Mar.09 -- A South Korean court affirmed parliament’s decision to impeach President Park Geun-hye amid a corruption probe, removing her from office in one of the most stunning political downfalls in the nation’s history. Bloomberg's Shery Ahn reports on "Bloomberg Markets."
South Korea's President Park Geun-hye has become the country's first democratically elected leader to be forced from office. Judges unanimously upheld parliament's decision to impeach Ms Park over her role in a corruption scandal involving her close friend, Choi Soon-sil. She now loses her presidential immunity and could face criminal charges. There have been angry scenes outside the court. Police said two protesters had died. Please subscribe HERE http://bit.ly/1rbfUog World In Pictures https://www.youtube.com/playlist?list=PLS3XGZxi7cBX37n4R0UGJN-TLiQOm7ZTP Big Hitters https://www.youtube.com/playlist?list=PLS3XGZxi7cBUME-LUrFkDwFmiEc3jwMXP Just Good News https://www.youtube.com/playlist?list=PLS3XGZxi7cBUsYo_P26cjihXLN-k3w246
Serious Skype TV Interview on the BBC interrupted by playful toddlers, but watch how the lady (presumably their mother?) reacts. Professor Robert Kelly was talking about the serious South Korean political situation and North Korea when his children entered his home office.
Mar.09 -- A South Korean court affirmed parliament’s decision to impeach President Park Geun-hye amid a corruption probe, removing her from office in one of the most stunning political downfalls in the nation’s history. Bloomberg's Haidi Lun reports on "Bloomberg Markets."
We have Penny to show us around Facebook's Korea office. Then we eat some Kamjatang with Daniel from our Airbnb Experience! Like and Subscribe! Follow me on: Snapchat: jomaoppa Facebook: https://www.facebook.com/jomaoppa Medium: https://medium.com/@joma Instragram: https://www.instagram.com/jomaoppa Twitter: https://twitter.com/jomaoppa Website: http://joma.io
HILARIOUS - When the Kids Crash Your BBC Interview. Big Blooper - Adorable children Photobomb a live BBC interview to bother their apologetic dad. Live TV is an unpredictable yet delightful beast. Professor Robert Kelly, an international relations expert, discovered just that Friday during an interview with BBC World News about South Korean President Park Geun-hye's impeachment. Kelly, a widely respected political science professor at Pusan National University in South Korea, was providing his expert opinion on camera, from what appeared to be his home office, when his young children came barreling into the room. As the questioning began, the door opened. A child toddled in. BBC Then another strolled in, this time in a squeaky walker. And then their mother, Jung-a Kim, burst into the sce...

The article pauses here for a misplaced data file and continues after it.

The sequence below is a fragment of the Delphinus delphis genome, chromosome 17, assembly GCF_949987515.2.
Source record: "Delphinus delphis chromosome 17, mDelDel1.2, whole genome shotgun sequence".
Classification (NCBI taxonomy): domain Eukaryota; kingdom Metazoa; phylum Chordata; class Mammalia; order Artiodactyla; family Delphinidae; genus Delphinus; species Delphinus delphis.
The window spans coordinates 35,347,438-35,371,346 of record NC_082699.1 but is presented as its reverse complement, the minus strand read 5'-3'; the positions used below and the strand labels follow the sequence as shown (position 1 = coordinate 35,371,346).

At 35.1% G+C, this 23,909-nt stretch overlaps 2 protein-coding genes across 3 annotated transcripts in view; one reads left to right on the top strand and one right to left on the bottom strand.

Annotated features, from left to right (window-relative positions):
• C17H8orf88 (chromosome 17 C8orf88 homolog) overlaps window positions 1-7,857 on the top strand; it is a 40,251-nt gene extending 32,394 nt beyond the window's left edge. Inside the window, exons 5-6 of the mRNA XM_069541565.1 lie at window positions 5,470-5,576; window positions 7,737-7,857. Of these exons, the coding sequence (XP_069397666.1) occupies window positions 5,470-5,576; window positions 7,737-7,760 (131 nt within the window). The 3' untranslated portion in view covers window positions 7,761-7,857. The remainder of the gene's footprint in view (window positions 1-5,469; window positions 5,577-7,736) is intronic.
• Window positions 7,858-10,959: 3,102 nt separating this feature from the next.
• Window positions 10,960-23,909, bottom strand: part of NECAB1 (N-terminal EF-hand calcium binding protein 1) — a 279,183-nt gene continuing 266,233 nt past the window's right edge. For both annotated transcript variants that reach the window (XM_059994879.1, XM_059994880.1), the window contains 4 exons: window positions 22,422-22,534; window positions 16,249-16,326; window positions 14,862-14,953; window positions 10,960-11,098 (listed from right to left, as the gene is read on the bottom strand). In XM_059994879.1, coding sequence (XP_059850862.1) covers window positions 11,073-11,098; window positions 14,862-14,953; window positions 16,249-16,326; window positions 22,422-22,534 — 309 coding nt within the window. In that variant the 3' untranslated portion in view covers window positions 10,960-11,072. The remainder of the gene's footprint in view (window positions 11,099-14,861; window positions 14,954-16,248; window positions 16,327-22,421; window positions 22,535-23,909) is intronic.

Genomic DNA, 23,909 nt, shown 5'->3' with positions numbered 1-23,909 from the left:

South Korea's Constitutional Court upheld the impeachment of President Park Geun-hye on Friday, instantly removing her from office over a graft scandal involving big business that has gripped the country for months.
The hammer blow South Korea's President has been dreading for months. Park Geun-hye officially kicked out of office on Friday (March 10). Judges in the Constitutional Court unanimously upholding a parliament vote to impeach her - the most dramatic turn so far in the country's sweeping corruption scandal. It's the first time a democratically elected president has been booted from power in the country's history, the culmination of months of massive open-air protests demanding Park's removal for abuse of power. Prosecutors accuse her of working with her friend Choi Soon-sil to pressure big business to donate to pro-Park foundations that Choi set up and for soliciting bribes from major corporate leaders including Jay Y Lee, the head of Samsung who is currently being held in a prison cell....